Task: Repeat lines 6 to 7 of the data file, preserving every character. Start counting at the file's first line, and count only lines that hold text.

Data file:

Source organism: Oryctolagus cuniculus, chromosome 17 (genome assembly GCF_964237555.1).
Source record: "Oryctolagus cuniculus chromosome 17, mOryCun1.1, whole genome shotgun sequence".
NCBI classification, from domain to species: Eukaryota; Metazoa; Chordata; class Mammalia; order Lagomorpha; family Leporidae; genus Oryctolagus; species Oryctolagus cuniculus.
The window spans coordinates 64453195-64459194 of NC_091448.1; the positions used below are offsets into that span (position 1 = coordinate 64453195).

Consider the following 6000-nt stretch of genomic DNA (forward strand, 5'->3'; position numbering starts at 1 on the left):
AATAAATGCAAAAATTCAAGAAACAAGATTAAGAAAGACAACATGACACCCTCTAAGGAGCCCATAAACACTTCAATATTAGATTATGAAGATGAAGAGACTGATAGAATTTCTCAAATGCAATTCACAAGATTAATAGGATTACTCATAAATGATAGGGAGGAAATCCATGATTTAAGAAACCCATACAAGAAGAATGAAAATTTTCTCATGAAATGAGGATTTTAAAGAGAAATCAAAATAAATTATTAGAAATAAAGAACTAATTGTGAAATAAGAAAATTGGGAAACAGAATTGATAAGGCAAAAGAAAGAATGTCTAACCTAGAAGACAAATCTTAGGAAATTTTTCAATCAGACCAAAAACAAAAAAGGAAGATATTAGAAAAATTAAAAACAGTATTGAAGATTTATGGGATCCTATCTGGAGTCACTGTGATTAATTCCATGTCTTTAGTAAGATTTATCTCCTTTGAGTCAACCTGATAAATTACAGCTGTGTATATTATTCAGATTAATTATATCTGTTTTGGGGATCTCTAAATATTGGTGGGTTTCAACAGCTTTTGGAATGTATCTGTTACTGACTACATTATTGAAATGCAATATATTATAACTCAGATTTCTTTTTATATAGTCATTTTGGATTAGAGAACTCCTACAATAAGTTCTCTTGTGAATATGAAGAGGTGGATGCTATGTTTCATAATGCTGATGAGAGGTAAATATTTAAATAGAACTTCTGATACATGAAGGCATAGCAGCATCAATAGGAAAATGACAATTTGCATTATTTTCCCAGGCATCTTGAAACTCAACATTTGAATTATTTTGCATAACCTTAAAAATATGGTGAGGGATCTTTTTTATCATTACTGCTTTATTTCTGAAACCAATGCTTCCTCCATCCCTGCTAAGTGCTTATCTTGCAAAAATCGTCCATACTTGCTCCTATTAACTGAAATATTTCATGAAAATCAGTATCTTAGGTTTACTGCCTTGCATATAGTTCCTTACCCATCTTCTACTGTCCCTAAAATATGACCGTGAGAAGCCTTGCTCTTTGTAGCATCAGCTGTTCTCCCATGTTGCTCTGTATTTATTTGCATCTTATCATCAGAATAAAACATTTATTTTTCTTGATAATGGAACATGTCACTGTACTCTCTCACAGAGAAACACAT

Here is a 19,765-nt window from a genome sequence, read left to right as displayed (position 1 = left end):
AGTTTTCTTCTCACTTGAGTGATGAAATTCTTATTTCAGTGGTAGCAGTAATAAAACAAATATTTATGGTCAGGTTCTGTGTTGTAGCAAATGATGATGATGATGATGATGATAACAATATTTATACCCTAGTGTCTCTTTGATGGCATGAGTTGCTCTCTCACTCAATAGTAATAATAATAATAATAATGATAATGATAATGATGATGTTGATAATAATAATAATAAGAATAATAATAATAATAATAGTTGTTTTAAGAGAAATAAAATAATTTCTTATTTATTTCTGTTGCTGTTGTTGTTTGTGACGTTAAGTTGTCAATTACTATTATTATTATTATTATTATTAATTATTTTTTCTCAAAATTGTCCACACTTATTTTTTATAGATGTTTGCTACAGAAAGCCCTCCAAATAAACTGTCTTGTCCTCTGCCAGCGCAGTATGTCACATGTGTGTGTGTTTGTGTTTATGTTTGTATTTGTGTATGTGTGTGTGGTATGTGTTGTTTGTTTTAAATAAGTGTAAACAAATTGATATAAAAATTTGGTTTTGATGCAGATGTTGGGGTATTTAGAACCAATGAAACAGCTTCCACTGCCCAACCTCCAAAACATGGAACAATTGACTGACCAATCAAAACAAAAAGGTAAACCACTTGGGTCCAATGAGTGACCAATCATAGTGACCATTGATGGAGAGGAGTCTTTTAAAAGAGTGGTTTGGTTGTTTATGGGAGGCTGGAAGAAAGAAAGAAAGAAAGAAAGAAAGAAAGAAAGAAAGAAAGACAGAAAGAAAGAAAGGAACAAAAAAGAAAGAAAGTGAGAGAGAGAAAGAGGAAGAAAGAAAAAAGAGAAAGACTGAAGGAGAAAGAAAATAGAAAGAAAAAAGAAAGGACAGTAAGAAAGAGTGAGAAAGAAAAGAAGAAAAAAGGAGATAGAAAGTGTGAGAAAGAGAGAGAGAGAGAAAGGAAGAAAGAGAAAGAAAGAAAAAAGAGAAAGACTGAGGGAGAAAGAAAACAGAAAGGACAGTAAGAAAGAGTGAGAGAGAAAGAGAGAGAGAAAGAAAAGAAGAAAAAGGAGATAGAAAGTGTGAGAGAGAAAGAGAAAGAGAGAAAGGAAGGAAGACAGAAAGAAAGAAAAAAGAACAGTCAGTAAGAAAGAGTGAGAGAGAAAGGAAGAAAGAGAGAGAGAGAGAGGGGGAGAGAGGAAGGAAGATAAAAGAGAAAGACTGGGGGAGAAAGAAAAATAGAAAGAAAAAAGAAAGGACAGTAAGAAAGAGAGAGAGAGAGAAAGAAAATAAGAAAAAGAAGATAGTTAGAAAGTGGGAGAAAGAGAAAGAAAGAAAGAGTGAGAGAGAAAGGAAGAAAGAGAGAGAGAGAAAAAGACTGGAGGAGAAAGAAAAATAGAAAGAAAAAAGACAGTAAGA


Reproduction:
AATAAATGCAAAAATTCAAGAAACAAGATTAAGAAAGACAACATGACACCCTCTAAGGAGCCCATAAACACTTCAATATTAGATTATGAAGATGAAGAGACTGATAGAATTTCTCAAATGCAATTCACAAGATTAATAGGATTACTCATAAATGATAGGGAGGAAATCCATGATTTAAGAAACCCATACAAGAAGAATGAAAATTTTCTCATGAAATGAGGATTTTAAAGAGAAATCAAAATAAATTATTAGAAATAAAGAACTAATTGTGAAATAAGAAAATTGGGAAACAGAATTGATAAGGCAAAAGAAAGAATGTCTAACCTAGAAGACAAATCTTAGGAAATTTTTCAATCAGACCAAAAACAAAAAAGGAAGATATTAGAAAAATTAAAAACAGTATTGAAGATTTATGGGATCCTATCTGGAGTCACTGTGATTAATTCCATGTCTTTAGTAAGATTTATCTCCTTTGAGTCAACCTGATAAATTACAGCTGTGTATATTATTCAGATTAATTATATCTGTTTTGGGGATCTCTAAATATTGGTGGGTTTCAACAGCTTTTGGAATGTATCTGTTACTGACTACATTATTGAAATGCAATATATTATAACTCAGATTTCTTTTTATATAGTCATTTTGGATTAGAGAACTCCTACAATAAGTTCTCTTGTGAATATGAAGAGGTGGATGCTATGTTTCATAATGCTGATGAGAGGTAAATATTTAAATAGAACTTCTGATACATGAAGGCATAGCAGCATCAATAGGAAAATGACAATTTGCATTATTTTCCCAGGCATCTTGAAACTCAACATTTGAATTATTTTGCATAACCTTAAAAATATGGTGAGGGATCTTTTTTATCATTACTGCTTTATTTCTGAAACCAATGCTTCCTCCATCCCTGCTAAGTGCTTATCTTGCAAAAATCGTCCATACTTGCTCCTATTAACTGAAATATTTCATGAAAATCAGTATCTTAGGTTTACTGCCTTGCATATAGTTCCTTACCCATCTTCTACTGTCCCTAAAATATGACCGTGAGAAGCCTTGCTCTTTGTAGCATCAGCTGTTCTCCCATGTTGCTCTGTATTTATTTGCATCTTATCATCAGAATAAAACATTTATTTTTCTTGATAATGGAACATGTCACTGTACTCTCTCACAGAGAAACACAT

Here is a 19,765-nt window from a genome sequence, read left to right as displayed (position 1 = left end):